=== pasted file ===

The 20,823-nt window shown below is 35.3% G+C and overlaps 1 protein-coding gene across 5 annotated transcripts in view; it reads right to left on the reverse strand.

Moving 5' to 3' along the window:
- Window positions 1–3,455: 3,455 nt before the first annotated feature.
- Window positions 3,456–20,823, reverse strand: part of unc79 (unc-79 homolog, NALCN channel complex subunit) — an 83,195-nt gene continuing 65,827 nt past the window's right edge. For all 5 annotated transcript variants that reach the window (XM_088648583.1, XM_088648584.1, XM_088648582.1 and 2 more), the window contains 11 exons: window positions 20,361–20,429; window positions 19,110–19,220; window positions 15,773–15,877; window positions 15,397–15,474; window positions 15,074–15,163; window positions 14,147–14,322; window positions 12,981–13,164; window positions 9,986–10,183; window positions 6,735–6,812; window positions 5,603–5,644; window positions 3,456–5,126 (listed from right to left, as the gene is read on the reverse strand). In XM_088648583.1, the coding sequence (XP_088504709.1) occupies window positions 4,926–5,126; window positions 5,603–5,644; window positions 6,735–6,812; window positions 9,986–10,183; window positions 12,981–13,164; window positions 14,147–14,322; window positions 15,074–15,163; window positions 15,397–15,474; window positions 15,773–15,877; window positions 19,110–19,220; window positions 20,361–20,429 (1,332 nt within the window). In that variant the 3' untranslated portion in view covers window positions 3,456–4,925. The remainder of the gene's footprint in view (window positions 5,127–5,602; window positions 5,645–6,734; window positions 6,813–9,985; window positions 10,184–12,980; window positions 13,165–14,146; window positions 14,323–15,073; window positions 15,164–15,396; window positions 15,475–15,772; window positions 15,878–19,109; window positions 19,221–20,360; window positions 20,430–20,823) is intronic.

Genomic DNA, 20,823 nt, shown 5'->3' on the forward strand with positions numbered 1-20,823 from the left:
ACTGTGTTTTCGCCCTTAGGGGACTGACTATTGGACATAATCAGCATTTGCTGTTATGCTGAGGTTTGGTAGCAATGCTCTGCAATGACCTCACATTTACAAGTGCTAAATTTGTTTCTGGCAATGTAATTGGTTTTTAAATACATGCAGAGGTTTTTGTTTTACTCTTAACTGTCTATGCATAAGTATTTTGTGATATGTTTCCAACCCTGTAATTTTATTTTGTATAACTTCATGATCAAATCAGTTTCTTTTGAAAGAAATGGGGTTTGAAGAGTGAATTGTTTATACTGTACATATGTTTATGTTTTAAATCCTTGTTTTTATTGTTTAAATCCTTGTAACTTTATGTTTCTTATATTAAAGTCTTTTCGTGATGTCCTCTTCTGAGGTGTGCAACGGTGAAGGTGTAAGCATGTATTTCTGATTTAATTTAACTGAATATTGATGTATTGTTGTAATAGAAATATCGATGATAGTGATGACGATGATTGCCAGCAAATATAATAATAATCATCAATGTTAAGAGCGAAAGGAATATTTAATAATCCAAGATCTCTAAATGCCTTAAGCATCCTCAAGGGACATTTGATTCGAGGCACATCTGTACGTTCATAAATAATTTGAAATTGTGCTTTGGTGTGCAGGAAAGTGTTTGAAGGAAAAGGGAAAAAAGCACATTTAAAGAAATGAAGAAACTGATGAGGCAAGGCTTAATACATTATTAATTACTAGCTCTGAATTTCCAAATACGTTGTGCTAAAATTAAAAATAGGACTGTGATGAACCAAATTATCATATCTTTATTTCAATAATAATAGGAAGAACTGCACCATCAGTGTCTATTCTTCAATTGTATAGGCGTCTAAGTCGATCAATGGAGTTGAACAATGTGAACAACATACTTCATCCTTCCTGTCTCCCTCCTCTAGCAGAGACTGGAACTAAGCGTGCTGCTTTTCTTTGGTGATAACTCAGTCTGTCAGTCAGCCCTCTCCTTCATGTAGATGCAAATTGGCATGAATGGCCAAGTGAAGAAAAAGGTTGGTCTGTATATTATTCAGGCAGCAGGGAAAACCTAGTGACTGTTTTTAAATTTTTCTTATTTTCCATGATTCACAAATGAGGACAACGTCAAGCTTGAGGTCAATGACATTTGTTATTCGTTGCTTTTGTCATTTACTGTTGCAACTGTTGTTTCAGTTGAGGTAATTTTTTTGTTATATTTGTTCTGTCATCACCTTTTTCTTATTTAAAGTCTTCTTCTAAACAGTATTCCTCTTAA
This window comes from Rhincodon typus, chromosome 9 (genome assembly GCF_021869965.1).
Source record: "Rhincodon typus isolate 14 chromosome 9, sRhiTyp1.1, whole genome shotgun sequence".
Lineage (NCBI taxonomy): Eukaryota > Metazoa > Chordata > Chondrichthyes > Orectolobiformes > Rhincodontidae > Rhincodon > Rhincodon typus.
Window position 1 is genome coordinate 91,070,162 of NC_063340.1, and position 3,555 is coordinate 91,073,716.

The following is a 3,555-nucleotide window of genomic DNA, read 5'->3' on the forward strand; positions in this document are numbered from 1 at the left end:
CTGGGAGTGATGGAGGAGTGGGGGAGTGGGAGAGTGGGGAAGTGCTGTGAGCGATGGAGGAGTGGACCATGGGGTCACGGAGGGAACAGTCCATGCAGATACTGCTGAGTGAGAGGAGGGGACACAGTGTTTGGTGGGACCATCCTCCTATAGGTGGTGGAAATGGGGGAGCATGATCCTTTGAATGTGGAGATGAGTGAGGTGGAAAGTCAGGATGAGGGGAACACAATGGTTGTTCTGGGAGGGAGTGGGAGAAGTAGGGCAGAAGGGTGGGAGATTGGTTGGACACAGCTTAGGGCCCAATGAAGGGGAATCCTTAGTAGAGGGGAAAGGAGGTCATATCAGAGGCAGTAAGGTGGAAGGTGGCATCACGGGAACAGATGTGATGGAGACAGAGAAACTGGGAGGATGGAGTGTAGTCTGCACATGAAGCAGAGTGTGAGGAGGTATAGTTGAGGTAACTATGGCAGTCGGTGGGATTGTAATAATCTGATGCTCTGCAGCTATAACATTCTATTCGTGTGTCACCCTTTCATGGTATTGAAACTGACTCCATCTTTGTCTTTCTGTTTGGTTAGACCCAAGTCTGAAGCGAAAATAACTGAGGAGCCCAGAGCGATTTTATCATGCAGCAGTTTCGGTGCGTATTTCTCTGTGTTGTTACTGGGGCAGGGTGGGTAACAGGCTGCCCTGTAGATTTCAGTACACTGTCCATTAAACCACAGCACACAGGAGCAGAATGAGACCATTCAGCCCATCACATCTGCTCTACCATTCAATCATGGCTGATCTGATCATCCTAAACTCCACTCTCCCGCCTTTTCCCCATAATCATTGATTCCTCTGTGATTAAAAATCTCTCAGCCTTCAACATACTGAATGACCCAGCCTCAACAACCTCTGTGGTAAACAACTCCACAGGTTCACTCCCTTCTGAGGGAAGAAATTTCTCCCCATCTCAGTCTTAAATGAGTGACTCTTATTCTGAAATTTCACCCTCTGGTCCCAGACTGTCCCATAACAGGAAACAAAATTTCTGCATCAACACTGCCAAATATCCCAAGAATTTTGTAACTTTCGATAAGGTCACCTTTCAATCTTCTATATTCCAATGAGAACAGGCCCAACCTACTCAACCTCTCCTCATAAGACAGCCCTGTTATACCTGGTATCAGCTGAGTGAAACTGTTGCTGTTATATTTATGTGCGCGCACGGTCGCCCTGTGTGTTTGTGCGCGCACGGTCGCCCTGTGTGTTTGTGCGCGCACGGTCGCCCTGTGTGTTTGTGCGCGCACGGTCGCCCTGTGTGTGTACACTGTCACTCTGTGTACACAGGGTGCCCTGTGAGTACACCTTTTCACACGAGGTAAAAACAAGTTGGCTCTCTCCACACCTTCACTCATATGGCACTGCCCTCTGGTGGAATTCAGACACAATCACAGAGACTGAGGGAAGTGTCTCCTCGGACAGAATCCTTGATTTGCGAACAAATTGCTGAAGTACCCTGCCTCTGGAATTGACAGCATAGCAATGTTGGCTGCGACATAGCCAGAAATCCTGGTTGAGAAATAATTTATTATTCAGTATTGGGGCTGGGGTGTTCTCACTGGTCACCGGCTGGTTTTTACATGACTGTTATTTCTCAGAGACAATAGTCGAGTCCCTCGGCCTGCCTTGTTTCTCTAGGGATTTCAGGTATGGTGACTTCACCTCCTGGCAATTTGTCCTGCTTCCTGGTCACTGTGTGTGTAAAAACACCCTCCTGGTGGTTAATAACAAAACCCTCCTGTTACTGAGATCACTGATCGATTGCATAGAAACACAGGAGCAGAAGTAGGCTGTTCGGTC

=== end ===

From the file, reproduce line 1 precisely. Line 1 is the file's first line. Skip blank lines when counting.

The 20,823-nt window shown below is 35.3% G+C and overlaps 1 protein-coding gene across 5 annotated transcripts in view; it reads right to left on the reverse strand.